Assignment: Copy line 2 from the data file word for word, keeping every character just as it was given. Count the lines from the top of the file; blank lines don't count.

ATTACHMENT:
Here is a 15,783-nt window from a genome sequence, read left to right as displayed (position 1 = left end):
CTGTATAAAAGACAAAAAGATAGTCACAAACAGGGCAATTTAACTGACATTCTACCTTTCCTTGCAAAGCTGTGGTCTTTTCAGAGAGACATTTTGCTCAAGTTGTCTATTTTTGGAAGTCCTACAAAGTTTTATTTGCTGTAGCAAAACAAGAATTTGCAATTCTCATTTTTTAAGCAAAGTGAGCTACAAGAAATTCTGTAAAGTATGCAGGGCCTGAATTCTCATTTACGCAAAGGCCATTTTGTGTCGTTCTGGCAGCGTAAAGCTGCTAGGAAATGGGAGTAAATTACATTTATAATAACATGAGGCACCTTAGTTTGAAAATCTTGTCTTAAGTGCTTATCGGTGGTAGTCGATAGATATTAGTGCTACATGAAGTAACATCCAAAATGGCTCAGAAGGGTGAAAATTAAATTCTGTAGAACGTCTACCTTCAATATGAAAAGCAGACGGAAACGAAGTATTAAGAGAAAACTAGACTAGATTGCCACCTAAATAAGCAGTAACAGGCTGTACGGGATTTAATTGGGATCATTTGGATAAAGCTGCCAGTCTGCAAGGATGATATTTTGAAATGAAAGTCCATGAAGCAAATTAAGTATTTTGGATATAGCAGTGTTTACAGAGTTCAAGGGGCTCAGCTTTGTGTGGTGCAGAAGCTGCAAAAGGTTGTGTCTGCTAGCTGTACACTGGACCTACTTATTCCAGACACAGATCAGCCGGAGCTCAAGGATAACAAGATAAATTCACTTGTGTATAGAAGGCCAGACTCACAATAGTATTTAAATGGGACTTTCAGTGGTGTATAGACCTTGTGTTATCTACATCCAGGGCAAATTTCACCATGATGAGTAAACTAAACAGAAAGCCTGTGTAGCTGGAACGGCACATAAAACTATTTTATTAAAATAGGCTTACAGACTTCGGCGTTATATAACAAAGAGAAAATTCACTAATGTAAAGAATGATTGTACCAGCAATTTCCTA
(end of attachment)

CTGTATAAAAGACAAAAAGATAGTCACAAACAGGGCAATTTAACTGACATTCTACCTTTCCTTGCAAAGCTGTGGTCTTTTCAGAGAGACATTTTGCTCAAGTTGTCTATTTTTGGAAGTCCTACAAAGTTTTATTTGCTGTAGCAAAACAAGAATTTGCAATTCTCATTTTTTAAGCAAAGTGAGCTACAAGAAATTCTGTAAAGTATGCAGGGCCTGAATTCTCATTTACGCAAAGGCCATTTTGTGTCGTTCTGGCAGCGTAAAGCTGCTAGGAAATGGGAGTAAATTACATTTATAATAACATGAGGCACCTTAGTTTGAAAATCTTGTCTTAAGTGCTTATCGGTGGTAGTCGATAGATATTAGTGCTACATGAAGTAACATCCAAAATGGCTCAGAAGGGTGAAAATTAAATTCTGTAGAACGTCTACCTTCAATATGAAAAGCAGACGGAAACGAAGTATTAAGAGAAAACTAGACTAGATTGCCACCTAAATAAGCAGTAACAGGCTGTACGGGATTTAATTGGGATCATTTGGATAAAGCTGCCAGTCTGCAAGGATGATATTTTGAAATGAAAGTCCATGAAGCAAATTAAGTATTTTGGATATAGCAGTGTTTACAGAGTTCAAGGGGCTCAGCTTTGTGTGGTGCAGAAGCTGCAAAAGGTTGTGTCTGCTAGCTGTACACTGGACCTACTTATTCCAGACACAGATCAGCCGGAGCTCAAGGATAACAAGATAAATTCACTTGTGTATAGAAGGCCAGACTCACAATAGTATTTAAATGGGACTTTCAGTGGTGTATAGACCTTGTGTTATCTACATCCAGGGCAAATTTCACCATGATGAGTAAACTAAACAGAAAGCCTGTGTAGCTGGAACGGCACATAAAACTATTTTATTAAAATAGGCTTACAGACTTCGGCGTTATATAACAAAGAGAAAATTCACTAATGTAAAGAATGATTGTACCAGCAATTTCCTA